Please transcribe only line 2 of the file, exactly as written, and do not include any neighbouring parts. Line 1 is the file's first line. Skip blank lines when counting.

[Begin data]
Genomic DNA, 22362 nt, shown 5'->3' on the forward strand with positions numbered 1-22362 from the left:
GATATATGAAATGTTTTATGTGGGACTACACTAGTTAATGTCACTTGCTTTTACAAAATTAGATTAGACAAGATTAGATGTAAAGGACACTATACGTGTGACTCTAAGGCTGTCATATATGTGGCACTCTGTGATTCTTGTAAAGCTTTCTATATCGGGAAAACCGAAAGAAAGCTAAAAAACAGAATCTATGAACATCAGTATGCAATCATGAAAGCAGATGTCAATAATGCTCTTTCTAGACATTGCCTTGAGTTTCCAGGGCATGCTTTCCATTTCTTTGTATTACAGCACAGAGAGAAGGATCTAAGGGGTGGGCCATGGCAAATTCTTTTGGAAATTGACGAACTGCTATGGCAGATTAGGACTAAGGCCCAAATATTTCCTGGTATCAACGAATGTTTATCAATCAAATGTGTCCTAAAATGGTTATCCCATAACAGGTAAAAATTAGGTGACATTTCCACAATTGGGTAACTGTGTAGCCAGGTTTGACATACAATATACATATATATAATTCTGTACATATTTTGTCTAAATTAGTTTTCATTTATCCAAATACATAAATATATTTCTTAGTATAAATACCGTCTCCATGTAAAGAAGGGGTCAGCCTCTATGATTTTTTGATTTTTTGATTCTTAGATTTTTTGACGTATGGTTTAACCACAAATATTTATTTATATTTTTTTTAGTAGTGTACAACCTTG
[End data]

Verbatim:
GATATATGAAATGTTTTATGTGGGACTACACTAGTTAATGTCACTTGCTTTTACAAAATTAGATTAGACAAGATTAGATGTAAAGGACACTATACGTGTGACTCTAAGGCTGTCATATATGTGGCACTCTGTGATTCTTGTAAAGCTTTCTATATCGGGAAAACCGAAAGAAAGCTAAAAAACAGAATCTATGAACATCAGTATGCAATCATGAAAGCAGATGTCAATAATGCTCTTTCTAGACATTGCCTTGAGTTTCCAGGGCATGCTTTCCATTTCTTTGTATTACAGCACAGAGAGAAGGATCTAAGGGGTGGGCCATGGCAAATTCTTTTGGAAATTGACGAACTGCTATGGCAGATTAGGACTAAGGCCCAAATATTTCCTGGTATCAACGAATGTTTATCAATCAAATGTGTCCTAAAATGGTTATCCCATAACAGGTAAAAATTAGGTGACATTTCCACAATTGGGTAACTGTGTAGCCAGGTTTGACATACAATATACATATATATAATTCTGTACATATTTTGTCTAAATTAGTTTTCATTTATCCAAATACATAAATATATTTCTTAGTATAAATACCGTCTCCATGTAAAGAAGGGGTCAGCCTCTATGATTTTTTGATTTTTTGATTCTTAGATTTTTTGACGTATGGTTTAACCACAAATATTTATTTATATTTTTTTTAGTAGTGTACAACCTTG